Once back up at the crater rim, we continued our drive clockwise around the lake. While views were hazy, we stopped at almost every viewpoint so we could see the lake from every angle.
On the south side of the lake, we turned down to the Annie Creek area. There, we checked into our cabin at Mazama Village. We were happy to find that the room had recently been renovated. While there were definitely some awkward things about the bathroom fixtures, the room was comfortable and worked well for the night.
At check in, the host had warned us that the Annie Creek Restaurant could get busy, so we headed over to get dinner as soon as we had unpacked. I had a burger and Kyle had a pulled pork sandwich. The burger was not good and Kyle’s sandwich was fine; each would have been better if the food had not sat waiting to be brought to us for 10+ minutes.
After dinner, we drove back up to the rim for dusk and sunset views. We first walked around Rim Village for a bit, before driving over to Cloudcap Overlook for sunset. While the smoke limited our views, it made for a colorful end to the day.
Friday, 16 July
In the morning, we woke up in time to get to sunrise on the crater rim. We drove up to the Watchman Peak trailhead. There, we were happy to see that the air had cleared. Sunrise and the morning light over the lake and Wizard Island were beautiful.
After sunrise, but with the light still low and the shadows long, we walked the mile-long trail to the historic watch tower and peak. Clark’s nutcrackers chattered away in the trees, and a deer grazed. Views at the peak were excellent.
On the way back to the car, we debated whether to continue clockwise around the lake–completing our loop and repeating some of the previous day’s views–or to take the more expedient counter clockwise route to some of the remaining viewpoints. Given the clear skies, we decided to repeat the previous days’s views and take the longer route.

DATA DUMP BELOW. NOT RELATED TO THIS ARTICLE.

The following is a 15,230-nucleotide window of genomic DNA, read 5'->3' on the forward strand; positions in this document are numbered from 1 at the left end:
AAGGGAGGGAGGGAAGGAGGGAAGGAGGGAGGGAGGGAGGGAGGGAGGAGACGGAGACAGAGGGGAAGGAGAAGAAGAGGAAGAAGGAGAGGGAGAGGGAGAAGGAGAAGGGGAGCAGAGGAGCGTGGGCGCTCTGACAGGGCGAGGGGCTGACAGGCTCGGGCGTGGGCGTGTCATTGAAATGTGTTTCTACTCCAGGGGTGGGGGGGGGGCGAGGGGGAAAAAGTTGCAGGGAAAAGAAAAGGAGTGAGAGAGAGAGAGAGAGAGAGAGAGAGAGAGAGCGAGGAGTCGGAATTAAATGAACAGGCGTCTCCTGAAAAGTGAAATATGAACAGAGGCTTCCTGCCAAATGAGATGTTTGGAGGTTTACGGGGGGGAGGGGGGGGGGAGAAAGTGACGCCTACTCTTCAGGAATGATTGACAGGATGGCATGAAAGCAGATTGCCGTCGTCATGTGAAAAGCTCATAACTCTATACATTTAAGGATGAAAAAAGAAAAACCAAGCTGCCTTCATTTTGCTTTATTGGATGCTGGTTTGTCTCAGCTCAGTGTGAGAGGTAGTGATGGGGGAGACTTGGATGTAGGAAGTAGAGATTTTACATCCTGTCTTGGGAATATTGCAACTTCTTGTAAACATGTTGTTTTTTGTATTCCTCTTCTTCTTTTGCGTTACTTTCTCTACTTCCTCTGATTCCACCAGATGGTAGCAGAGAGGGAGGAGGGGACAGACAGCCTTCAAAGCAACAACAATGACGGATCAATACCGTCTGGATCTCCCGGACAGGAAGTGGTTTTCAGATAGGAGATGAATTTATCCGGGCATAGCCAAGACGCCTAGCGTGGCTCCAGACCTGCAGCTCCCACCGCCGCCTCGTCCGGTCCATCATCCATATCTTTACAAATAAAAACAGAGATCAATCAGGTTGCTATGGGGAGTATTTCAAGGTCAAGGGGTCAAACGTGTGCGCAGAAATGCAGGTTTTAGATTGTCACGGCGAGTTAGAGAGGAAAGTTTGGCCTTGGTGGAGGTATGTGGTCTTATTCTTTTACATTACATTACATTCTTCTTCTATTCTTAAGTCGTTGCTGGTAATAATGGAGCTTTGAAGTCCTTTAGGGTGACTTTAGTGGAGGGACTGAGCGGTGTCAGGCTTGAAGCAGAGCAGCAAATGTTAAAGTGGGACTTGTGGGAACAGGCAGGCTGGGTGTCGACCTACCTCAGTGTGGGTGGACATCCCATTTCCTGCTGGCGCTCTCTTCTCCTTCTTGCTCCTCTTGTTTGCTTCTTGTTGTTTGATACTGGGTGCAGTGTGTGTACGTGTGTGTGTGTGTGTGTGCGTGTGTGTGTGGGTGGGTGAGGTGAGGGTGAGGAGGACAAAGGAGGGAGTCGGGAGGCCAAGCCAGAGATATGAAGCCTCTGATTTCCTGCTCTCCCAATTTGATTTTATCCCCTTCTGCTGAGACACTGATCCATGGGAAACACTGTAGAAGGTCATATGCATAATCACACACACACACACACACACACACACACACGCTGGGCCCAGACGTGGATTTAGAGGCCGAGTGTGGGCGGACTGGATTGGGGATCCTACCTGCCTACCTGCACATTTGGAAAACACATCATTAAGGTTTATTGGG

I was glad we did. I particularly enjoyed some of the viewpoints looking away from the lake, north toward Diamond Peak and the Sisters area, in the golden morning light. The clear weather tempted us to consider the 5 mile, 1300′ hike up Mount Scott. With a long drive ahead of us, though, we decided we should not.
Instead, we spent the remainder of our time in the park on a couple of shorter trails.
First up: the Pinnacles Trail. This trail starts at the end of Pinnacles Road, near the old east entrance to the park. The trail actually follows the old road, connecting the end of the road in the National Park with a nearby National Forest road. For its entire length, it parallels the Wheeler Creek Canyon. The Pinnacles–the solidified remains of old fumaroles–rise up all along the canyon. This mile-long trail (round trip) provided a nice view of a different side of the park. We also saw some large birds of prey in the trees along the road.
From there, we drove back up the crater rim and on to Sun Notch Trail. This 0.8 mile loop gave us one last, beautiful look at Crater Lake, including excellent views down to the Phantom Ship formation, before we left the park to continue our trip to California.